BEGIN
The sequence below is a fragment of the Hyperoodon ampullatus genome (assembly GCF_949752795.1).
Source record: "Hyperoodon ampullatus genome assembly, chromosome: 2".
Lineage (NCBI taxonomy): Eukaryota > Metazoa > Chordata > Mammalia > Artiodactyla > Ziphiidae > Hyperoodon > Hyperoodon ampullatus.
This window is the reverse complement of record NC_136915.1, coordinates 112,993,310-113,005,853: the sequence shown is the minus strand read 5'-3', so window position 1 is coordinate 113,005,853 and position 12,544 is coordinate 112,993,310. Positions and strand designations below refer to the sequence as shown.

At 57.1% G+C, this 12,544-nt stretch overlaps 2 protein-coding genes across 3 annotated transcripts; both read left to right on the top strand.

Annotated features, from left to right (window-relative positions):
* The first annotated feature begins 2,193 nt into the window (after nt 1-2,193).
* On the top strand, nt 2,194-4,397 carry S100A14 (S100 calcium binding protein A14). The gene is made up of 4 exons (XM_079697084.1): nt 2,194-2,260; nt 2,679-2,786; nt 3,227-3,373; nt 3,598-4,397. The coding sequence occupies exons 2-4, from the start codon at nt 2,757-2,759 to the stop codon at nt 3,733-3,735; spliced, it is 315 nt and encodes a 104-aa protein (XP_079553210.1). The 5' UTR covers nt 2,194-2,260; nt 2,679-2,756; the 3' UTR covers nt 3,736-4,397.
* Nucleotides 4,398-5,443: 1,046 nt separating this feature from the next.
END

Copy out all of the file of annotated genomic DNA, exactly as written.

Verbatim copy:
The sequence below is a fragment of the Hyperoodon ampullatus genome (assembly GCF_949752795.1).
Source record: "Hyperoodon ampullatus genome assembly, chromosome: 2".
Lineage (NCBI taxonomy): Eukaryota > Metazoa > Chordata > Mammalia > Artiodactyla > Ziphiidae > Hyperoodon > Hyperoodon ampullatus.
This window is the reverse complement of record NC_136915.1, coordinates 112,993,310-113,005,853: the sequence shown is the minus strand read 5'-3', so window position 1 is coordinate 113,005,853 and position 12,544 is coordinate 112,993,310. Positions and strand designations below refer to the sequence as shown.

At 57.1% G+C, this 12,544-nt stretch overlaps 2 protein-coding genes across 3 annotated transcripts; both read left to right on the top strand.

Annotated features, from left to right (window-relative positions):
* The first annotated feature begins 2,193 nt into the window (after nt 1-2,193).
* On the top strand, nt 2,194-4,397 carry S100A14 (S100 calcium binding protein A14). The gene is made up of 4 exons (XM_079697084.1): nt 2,194-2,260; nt 2,679-2,786; nt 3,227-3,373; nt 3,598-4,397. The coding sequence occupies exons 2-4, from the start codon at nt 2,757-2,759 to the stop codon at nt 3,733-3,735; spliced, it is 315 nt and encodes a 104-aa protein (XP_079553210.1). The 5' UTR covers nt 2,194-2,260; nt 2,679-2,756; the 3' UTR covers nt 3,736-4,397.
* Nucleotides 4,398-5,443: 1,046 nt separating this feature from the next.